Players from Quail Creek’s and GVR’s pickleball clubs are volunteering their time to get the kids at Continental Elementary School excited about learning to play the game.
Through the efforts of Larry Friedman, USA Pickleball Association ambassador and Quail Creek Pickleball Club member, a new after-school program gives kids a chance to play pickleball while learning the rules and building their skills.
It's not the first time kids at Continental have had a chance to play the game. Pickleball has been part of Continental’s physical education classes before, but what sets this program apart is the enthusiasm kids are showing in getting to play the game outside of regular school hours.
Steven Lathen, director of student services and the athletic director at Continental, has been with the school district for 12 years and spent 10 years as the physical education teacher before moving to an administrative position.
“When I came, there was a little bit of pickleball equipment and so we got more,” Lathen said. “Where I grew up in Idaho, we played pickleball there in our P.E. classes, so I brought that back to Continental School.”
The program began after Friedman, a former middle-school math teacher for 10 years, approached Lathen with the idea of starting an after-school program.
“I received a lot of support, not only from Mr. Lathen, but from the superintendent of schools who made a presentation to the school board who approved the concept of an after-school pickleball club,” Friedman said.
However, it is the time and effort Friedman and the other club volunteers bring to the school that Lathen said makes the pickleball program possible.
“We can do it in P.E., but without them and their continued support, both through tax credit donations as well as their time, an activity like this club would not be possible,” Lathen said.
On Fridays after classes end, students gather in the gym at Continental where Friedman and four other volunteers are waiting to begin. As the students start filling the gym, it quickly becomes a frenzy of excitement as the kids gather their paddles and start hitting balls all around.
With the pickleball program having moved from courts outside to inside the gym, it makes going after a wild ball much easier.
The after-school pickleball program is now in its sixth week. Typically, 25 to 35 students show up to play, but as many as 40 are signed up, Lathen noted.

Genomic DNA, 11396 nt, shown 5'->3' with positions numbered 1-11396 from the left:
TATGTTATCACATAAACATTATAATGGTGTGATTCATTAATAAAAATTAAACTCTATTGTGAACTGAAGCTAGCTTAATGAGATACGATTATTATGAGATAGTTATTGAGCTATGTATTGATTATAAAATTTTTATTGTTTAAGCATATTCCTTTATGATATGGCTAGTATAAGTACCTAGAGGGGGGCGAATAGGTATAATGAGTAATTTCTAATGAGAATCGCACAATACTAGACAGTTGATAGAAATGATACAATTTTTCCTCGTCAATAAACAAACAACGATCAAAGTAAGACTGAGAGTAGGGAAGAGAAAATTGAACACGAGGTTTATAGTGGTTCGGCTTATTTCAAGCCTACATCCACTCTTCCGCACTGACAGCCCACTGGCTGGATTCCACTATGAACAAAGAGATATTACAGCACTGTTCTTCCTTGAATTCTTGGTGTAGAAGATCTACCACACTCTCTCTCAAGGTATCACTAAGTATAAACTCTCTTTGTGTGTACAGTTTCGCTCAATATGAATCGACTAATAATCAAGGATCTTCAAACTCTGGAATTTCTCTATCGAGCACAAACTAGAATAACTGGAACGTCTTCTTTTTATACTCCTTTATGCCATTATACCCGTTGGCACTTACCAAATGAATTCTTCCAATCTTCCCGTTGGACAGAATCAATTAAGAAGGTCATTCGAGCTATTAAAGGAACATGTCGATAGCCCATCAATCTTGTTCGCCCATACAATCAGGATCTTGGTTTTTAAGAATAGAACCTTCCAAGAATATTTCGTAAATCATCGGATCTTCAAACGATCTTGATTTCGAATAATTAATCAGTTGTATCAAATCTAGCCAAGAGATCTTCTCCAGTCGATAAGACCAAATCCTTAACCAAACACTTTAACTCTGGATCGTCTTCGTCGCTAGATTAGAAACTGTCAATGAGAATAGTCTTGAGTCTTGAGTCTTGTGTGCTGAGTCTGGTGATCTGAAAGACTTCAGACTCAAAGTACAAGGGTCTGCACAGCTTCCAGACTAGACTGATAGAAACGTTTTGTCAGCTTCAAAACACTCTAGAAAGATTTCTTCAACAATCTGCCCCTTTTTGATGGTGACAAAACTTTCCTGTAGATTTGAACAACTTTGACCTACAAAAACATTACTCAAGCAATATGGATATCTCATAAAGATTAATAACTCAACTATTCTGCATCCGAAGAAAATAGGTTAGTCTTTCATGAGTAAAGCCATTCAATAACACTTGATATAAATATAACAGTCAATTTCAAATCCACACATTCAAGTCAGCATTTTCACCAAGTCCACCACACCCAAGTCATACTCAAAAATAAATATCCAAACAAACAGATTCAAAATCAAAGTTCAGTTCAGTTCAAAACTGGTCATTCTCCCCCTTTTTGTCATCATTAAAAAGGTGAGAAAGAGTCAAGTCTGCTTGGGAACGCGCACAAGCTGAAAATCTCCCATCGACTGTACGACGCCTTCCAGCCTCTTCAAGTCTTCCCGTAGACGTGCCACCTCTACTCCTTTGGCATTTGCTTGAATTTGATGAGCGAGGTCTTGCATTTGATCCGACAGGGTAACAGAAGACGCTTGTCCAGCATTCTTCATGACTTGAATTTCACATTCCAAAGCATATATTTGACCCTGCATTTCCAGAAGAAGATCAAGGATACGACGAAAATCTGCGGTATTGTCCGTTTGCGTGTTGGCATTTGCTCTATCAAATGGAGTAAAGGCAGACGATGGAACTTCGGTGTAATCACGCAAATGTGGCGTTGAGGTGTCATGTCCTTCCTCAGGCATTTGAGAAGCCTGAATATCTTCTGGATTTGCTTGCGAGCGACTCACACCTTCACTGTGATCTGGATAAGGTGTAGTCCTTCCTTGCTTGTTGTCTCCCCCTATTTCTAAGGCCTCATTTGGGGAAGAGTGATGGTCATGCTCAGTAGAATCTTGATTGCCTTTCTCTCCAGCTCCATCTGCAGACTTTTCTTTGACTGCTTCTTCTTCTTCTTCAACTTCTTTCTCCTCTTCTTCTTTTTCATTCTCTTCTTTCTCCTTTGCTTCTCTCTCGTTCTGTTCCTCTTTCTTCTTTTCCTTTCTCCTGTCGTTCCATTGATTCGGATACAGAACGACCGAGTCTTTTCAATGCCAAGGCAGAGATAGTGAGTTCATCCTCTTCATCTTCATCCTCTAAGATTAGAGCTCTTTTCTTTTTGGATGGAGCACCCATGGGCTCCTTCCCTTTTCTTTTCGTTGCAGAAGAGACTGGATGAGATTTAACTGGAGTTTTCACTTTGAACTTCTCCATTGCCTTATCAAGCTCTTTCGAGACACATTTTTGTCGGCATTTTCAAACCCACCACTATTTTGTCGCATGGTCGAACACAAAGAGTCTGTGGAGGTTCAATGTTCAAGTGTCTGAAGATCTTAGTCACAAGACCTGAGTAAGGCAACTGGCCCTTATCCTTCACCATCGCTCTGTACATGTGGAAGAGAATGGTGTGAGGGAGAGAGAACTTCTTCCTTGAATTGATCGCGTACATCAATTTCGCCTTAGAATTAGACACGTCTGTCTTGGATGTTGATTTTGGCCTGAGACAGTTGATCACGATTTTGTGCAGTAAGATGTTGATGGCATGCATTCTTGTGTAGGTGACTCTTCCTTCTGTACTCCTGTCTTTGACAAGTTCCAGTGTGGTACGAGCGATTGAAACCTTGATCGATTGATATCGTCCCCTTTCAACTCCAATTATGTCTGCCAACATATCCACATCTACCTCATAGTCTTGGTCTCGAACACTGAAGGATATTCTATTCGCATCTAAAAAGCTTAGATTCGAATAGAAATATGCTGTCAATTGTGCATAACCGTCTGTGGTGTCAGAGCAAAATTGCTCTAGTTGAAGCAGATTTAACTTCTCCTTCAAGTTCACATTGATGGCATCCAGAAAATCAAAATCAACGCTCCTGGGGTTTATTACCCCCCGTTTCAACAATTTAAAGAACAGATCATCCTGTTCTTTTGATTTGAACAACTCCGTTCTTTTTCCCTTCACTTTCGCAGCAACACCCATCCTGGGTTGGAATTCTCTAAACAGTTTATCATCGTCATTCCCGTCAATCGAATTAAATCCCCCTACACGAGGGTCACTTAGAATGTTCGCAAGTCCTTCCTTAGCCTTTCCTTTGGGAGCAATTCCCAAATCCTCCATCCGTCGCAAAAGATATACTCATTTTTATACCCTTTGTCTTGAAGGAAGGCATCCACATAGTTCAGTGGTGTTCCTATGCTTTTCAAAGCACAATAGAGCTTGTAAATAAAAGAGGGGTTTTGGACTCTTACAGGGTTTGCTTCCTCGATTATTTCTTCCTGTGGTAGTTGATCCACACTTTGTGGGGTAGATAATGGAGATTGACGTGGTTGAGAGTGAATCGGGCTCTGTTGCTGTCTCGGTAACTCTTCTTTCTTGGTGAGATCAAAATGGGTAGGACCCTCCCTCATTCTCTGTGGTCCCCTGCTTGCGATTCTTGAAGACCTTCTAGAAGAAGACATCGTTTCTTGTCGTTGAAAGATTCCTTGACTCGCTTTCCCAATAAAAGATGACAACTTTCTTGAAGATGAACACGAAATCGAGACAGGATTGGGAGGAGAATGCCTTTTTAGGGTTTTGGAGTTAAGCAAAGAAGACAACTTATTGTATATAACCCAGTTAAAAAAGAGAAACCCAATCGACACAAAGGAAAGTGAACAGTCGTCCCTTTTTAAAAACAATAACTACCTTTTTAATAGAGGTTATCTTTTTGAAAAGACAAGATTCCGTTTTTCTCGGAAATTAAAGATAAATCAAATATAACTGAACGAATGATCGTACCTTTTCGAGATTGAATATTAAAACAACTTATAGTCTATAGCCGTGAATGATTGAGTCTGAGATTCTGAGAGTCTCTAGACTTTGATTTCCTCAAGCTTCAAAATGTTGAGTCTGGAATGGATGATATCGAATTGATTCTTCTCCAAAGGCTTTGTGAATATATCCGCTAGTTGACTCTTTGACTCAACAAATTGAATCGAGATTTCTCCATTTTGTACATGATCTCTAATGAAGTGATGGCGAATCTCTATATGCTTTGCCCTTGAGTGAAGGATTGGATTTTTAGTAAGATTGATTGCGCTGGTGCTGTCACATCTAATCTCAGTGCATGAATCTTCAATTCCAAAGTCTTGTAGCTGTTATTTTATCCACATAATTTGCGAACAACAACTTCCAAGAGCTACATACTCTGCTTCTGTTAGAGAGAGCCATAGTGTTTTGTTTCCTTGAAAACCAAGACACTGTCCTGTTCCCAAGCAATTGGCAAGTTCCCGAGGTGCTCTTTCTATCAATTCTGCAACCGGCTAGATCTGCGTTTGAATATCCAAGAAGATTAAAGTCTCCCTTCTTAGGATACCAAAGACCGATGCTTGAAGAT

While it can be easy to associate pickleball as a new trend for adults locally, given its rising popularity among the retired community in Green Valley and Sahuarita, it’s actually a family game that goes back to Bainbridge Island in Washington state in 1965.
According to the USAPA’s history of pickleball, three fathers invented the game as an alternative to other activities their kids had grown bored with. In 1984, the USAPA was organized to grow and advance pickleball on a national level, according to the organization’s website.
Increasing visibility and access to the sport is one of the reasons Friedman wanted to start an after-school program at Continental, but for him it’s just a beginning.
“My long-range plan, I’d love to see Continental play against Rio Rico, against Sahuarita, just like in basketball and other sports,” Friedman said. “This sport is growing so fast and to have a school in my backyard have an after-school club, it’s just the beginning of something greater.”
Pickleball is played with a graphite, composite or wooden paddle and a ball, similar to what is used in Wiffle ball. Gameplay is much slower paced than racquetball and tennis. The courts are also smaller than a regulation-sized tennis court.
While the game may not be as intense as tennis or racquetball, there may still be benefits that players of all ages can enjoy.
“It’s a slowed-down tennis game, on a smaller court with a ball that travels slower that’s easier to control, where kids can actually play against adults and can do it with success,” Lathen said. “We feel, especially myself as an educator, it’s about teaching kids lifelong sports, not just football and basketball.”
One reason pickleball is a good sport for life is because people can remain active and social playing the game well into retirement age, whereas it’s far less likely with football and basketball, Lathen said.
Friedman agreed that the game makes it easy for the youngsters to gain some level of success when they play, no matter what their athletic abilities are.
“So that makes it fun for them, whether it’s boys or girls,” he said.
Despite their initial excitement as they run around hitting balls at random, Friedman is able to quickly gather the students, who listen as he reviews what they have learned so far and what they will focus on this time.
The program isn’t just about playing pickleball for awhile and then going home. It is about learning the rules and building the skills necessary to play the game correctly.
With four nets and volunteers, Friedman divides the young players into even groups to practice drills like returning the ball before it hits the court, or controlling a return rather than simply hitting for strength.
At each net, the kids line up and wait their turn to practice what they have learned. More importantly, they are laughing, talking, working together and staying active.
“Being back with kids, in this environment, and to see how much fun they have, and it’s so much better than going home and playing with their phone or digital devices or watching television,” Friedman said. “This is much better for them.”
Jorge Encinas | 520-547-9732